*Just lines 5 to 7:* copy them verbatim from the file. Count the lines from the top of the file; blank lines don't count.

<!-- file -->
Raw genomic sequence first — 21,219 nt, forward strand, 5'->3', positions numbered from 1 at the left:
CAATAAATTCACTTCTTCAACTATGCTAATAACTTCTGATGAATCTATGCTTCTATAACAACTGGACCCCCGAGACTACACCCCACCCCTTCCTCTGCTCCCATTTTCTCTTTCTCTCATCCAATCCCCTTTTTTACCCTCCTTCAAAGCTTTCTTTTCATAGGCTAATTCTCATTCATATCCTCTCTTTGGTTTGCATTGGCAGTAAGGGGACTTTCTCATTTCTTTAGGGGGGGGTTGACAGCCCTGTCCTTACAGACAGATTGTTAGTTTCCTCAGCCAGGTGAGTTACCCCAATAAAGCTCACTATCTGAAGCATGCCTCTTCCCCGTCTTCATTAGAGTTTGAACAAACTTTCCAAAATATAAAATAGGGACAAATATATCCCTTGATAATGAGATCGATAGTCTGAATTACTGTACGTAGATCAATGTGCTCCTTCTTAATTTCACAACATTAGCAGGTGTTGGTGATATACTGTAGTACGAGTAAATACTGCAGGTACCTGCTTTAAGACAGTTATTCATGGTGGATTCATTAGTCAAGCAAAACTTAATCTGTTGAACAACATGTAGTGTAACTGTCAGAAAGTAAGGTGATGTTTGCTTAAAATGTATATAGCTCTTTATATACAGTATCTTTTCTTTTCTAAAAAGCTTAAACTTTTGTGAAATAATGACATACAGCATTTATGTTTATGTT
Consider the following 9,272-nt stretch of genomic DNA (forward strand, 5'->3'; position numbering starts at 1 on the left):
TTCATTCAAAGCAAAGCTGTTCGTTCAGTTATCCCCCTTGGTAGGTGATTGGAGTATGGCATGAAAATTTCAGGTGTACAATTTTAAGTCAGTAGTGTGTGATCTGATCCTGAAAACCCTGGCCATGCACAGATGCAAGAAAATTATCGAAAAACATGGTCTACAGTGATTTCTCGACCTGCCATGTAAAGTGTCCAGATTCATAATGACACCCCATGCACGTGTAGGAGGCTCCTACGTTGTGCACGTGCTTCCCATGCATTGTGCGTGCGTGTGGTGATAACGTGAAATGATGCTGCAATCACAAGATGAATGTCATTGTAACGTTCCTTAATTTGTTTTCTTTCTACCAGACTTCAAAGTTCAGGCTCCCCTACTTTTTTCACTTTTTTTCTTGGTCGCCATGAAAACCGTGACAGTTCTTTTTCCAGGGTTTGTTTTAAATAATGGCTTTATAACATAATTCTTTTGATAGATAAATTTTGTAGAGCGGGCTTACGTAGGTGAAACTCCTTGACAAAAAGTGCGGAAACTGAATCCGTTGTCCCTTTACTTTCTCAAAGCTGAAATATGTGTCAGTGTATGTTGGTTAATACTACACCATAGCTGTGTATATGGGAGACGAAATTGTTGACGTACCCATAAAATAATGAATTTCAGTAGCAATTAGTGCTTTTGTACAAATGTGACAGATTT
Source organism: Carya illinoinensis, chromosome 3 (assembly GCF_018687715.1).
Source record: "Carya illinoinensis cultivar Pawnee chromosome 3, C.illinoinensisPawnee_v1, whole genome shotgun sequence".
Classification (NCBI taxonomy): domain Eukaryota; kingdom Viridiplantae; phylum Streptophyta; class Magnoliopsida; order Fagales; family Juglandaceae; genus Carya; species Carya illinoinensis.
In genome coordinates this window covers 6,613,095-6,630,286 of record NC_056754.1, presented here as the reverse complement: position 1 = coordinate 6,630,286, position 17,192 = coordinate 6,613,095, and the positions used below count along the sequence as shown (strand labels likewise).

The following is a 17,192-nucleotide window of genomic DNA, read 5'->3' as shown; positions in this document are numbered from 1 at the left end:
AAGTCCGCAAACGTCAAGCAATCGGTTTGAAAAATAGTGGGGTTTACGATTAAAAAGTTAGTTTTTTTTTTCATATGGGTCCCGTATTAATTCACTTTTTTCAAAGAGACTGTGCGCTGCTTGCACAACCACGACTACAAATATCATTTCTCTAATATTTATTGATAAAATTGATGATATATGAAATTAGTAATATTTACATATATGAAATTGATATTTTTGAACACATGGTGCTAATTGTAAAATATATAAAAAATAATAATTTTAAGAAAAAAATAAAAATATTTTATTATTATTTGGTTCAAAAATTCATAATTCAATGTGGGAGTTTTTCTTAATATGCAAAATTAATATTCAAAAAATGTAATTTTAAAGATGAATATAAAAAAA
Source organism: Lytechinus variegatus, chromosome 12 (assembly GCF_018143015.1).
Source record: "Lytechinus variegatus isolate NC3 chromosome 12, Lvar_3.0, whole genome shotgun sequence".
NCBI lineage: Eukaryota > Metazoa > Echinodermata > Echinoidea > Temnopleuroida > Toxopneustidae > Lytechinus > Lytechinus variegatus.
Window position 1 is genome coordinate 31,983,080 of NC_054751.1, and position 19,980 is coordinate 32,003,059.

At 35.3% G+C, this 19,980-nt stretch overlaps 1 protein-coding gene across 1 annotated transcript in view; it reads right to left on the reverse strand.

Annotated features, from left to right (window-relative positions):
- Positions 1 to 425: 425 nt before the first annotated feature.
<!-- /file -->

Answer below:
Source organism: Carya illinoinensis, chromosome 3 (assembly GCF_018687715.1).
Source record: "Carya illinoinensis cultivar Pawnee chromosome 3, C.illinoinensisPawnee_v1, whole genome shotgun sequence".
Classification (NCBI taxonomy): domain Eukaryota; kingdom Viridiplantae; phylum Streptophyta; class Magnoliopsida; order Fagales; family Juglandaceae; genus Carya; species Carya illinoinensis.